[...] The development of soft power need not be a zero-sum game. All countries can gain from finding each other attractive. But for China and Russia to succeed, they will need to match words and deeds in their policies, be self-critical, and unleash the full talents of their civil societies. Unfortunately, that is not about to happen soon.

Clearly, Nye didn't know much about all the thinking on "soft power" going on in Russia by that time (already), and more importantly, he seemed to have been unaware about the context -- historical, cultural, and social -- within which these processes were taking place. Russia's desire to reconnect with its "compatriots" should be seen within the greater policy of pan-Slavism (at least, of the Eastern Slavonic peoples). This policy is stated directly and indirectly in Russia's most recent policy documents. Yet, it has been a major objective for Russia since the 19th century, and kept reoccurring after the fall of the USSR, as well. For those who can read Russian, I suggest taking a look at this chapter by Solzhenitsyn himself, written in 1998 -- so no, pan-Slavism is not something that Putin resurrected out of the blue, and not all self-critical/educated Russians (would) oppose it (this is just one example, I know... but I'm constrained within the length of a mere blog post here).

Pro-Russian demonstration in Crimea, February 2014. Image from Valley News.

Another thing to note about Nye's comments is what he left out. Yes, perhaps Russia's domestic and international "civil society" networks are all too dependent on the government; however, what about the American ones, then? And no, I won't go into the whole discussion of the "NED as the 'Trojan Horse' of Imperialism", because these arguments are full of conspiracies and exaggerations. I would, however, like to point out the most recent example of covert action, financed by the USAID, to stir unrest (and regime change?) in Cuba -- uncovered and reported on, initially, by the AP. All in name of "democracy" and "soft power".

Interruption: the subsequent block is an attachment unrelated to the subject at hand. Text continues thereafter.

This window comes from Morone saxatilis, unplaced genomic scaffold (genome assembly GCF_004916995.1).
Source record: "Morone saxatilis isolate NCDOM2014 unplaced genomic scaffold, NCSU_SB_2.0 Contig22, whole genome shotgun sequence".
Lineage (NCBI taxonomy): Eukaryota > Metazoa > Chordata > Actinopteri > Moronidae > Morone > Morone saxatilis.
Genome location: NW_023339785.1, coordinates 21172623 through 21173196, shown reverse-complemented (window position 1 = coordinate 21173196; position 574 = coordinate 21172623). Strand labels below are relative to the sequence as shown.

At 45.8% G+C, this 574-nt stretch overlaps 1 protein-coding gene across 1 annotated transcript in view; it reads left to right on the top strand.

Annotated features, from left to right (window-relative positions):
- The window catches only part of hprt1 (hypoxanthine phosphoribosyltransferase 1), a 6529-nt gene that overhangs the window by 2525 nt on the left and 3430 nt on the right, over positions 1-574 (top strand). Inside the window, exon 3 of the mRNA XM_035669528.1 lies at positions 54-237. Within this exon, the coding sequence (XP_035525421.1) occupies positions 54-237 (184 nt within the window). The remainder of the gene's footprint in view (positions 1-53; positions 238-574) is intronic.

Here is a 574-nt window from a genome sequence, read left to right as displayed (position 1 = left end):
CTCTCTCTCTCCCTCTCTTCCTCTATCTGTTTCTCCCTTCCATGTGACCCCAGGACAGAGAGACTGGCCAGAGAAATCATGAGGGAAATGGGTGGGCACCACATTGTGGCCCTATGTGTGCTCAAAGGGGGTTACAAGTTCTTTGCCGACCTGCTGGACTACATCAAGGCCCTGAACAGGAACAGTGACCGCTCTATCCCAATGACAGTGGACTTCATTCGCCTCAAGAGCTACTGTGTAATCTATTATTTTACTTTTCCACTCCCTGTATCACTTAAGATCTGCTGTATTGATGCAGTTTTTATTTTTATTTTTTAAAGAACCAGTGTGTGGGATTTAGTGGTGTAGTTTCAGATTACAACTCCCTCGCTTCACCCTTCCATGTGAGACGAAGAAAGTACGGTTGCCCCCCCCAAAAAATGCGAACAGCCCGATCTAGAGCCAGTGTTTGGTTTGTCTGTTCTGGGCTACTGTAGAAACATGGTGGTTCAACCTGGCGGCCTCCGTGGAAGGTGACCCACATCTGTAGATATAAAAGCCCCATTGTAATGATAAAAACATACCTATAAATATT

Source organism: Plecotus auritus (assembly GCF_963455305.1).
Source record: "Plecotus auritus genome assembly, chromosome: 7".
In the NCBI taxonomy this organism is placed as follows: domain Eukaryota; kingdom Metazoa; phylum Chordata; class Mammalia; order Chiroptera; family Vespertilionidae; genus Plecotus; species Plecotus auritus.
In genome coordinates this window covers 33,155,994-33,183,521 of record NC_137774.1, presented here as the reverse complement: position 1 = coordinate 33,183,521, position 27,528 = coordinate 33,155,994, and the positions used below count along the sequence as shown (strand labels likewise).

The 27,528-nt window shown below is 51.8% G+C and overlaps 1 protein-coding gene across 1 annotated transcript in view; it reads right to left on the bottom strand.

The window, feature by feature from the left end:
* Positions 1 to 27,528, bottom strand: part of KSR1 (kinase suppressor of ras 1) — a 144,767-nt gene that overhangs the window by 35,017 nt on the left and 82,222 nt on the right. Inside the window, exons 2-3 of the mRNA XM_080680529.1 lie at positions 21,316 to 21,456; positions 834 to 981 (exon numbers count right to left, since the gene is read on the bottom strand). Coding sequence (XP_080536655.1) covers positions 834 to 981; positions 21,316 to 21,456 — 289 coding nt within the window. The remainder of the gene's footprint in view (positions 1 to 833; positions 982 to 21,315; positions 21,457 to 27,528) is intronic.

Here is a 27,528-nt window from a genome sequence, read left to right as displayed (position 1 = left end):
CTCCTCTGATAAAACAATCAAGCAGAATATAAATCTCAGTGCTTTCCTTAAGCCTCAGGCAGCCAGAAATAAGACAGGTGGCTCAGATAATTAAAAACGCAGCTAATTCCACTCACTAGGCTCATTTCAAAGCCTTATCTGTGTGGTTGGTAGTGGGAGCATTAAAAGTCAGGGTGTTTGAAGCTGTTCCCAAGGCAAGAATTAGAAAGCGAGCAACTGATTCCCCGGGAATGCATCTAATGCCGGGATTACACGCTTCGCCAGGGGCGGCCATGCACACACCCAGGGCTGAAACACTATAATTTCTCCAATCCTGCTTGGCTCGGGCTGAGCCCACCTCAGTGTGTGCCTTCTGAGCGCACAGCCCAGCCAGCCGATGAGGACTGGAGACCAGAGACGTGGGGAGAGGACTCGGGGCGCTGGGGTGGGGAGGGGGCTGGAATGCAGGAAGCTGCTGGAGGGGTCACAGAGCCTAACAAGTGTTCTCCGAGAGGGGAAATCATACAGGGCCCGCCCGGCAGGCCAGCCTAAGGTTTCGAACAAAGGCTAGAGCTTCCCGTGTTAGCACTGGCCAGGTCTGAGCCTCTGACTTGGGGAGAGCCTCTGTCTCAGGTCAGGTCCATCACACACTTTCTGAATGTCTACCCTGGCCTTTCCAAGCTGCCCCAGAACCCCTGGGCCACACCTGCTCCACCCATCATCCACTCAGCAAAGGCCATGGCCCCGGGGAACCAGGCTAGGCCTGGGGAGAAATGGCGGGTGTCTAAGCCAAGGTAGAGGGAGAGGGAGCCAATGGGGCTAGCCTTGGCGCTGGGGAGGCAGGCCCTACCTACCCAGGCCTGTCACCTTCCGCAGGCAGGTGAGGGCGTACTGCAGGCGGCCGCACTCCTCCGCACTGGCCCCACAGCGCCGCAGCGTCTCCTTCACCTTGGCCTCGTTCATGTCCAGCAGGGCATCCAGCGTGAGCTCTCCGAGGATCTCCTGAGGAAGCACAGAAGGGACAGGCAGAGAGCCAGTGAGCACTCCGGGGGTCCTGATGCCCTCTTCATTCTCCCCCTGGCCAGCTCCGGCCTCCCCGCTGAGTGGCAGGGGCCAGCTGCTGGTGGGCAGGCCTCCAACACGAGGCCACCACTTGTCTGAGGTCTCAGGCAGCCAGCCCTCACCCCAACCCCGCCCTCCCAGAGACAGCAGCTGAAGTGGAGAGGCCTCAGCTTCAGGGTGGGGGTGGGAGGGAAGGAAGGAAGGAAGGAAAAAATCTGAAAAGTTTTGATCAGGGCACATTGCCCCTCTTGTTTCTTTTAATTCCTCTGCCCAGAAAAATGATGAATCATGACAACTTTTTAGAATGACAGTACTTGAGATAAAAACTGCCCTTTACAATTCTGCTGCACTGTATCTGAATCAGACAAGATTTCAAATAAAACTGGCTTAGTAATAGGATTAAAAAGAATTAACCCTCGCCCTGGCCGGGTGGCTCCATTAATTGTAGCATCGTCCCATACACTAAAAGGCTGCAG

Admittedly, "civil society" is a very broad and nebulous term and, just like "soft power", it can be easily distorted, reinterpreted, and abused. That is why it can equally be applicable to Russia's own attempts to wield soft power. And that merits attention, if we are to understand what Russia is doing: using its communities abroad to create a pro-Russian movement, which can serve as key nodes in a broad, transnational network. Other nodes can comprise sympathetic organizations, influential individuals, Russian cultural centers (not necessarily established/maintained by ethnic Russians), schools, youth groups, Orthodox groups, etc. This network is then managed -- not controlled -- by the Embassies/Rossotrudnichestvo centers or the Kremlin itself. Sounds conspiratorial? Perhaps. But isn't it what we here call "network diplomacy"?

Back to Ukraine, again.

The CIA Factbook tells us that the ethnic Russian community in Ukraine makes up about 17% of the total population, while about 24% in the country speak Russian as their first language – about 10.5 million people. Those people would then constitute the foundation of the Russian civil society network in the country. Although there were only three Rossotrudnichestvo centers in Ukraine (in Kyiv, Odessa, and Simferopol), earlier this year they were planning on opening at least three more around the country by 2016 (the plans might have changed now, of course). In terms of actual organizations:

- There are 46 officially registered "organizations of compatriots" listed on the website of the Russian Embassy in Kyiv.

- There is a large union of various organizations from around the country under the umbrella organization: "Russian-Speaking Ukraine" (Русскоязычная Украина), which supposedly protects the rights of the Russians and Russian-speakers in the country and promotes their freedoms, rights, and related causes (The "About us" page claims that there were more than 90 organizations that signed its founding charter in 2009).

- Then there are local parties and other "civic" organizations, such as the "Russian bloc" and "Donestk Republic".

- And of course, the by now notorious paramilitary organizations, such as those in Crimea and Kharkiv.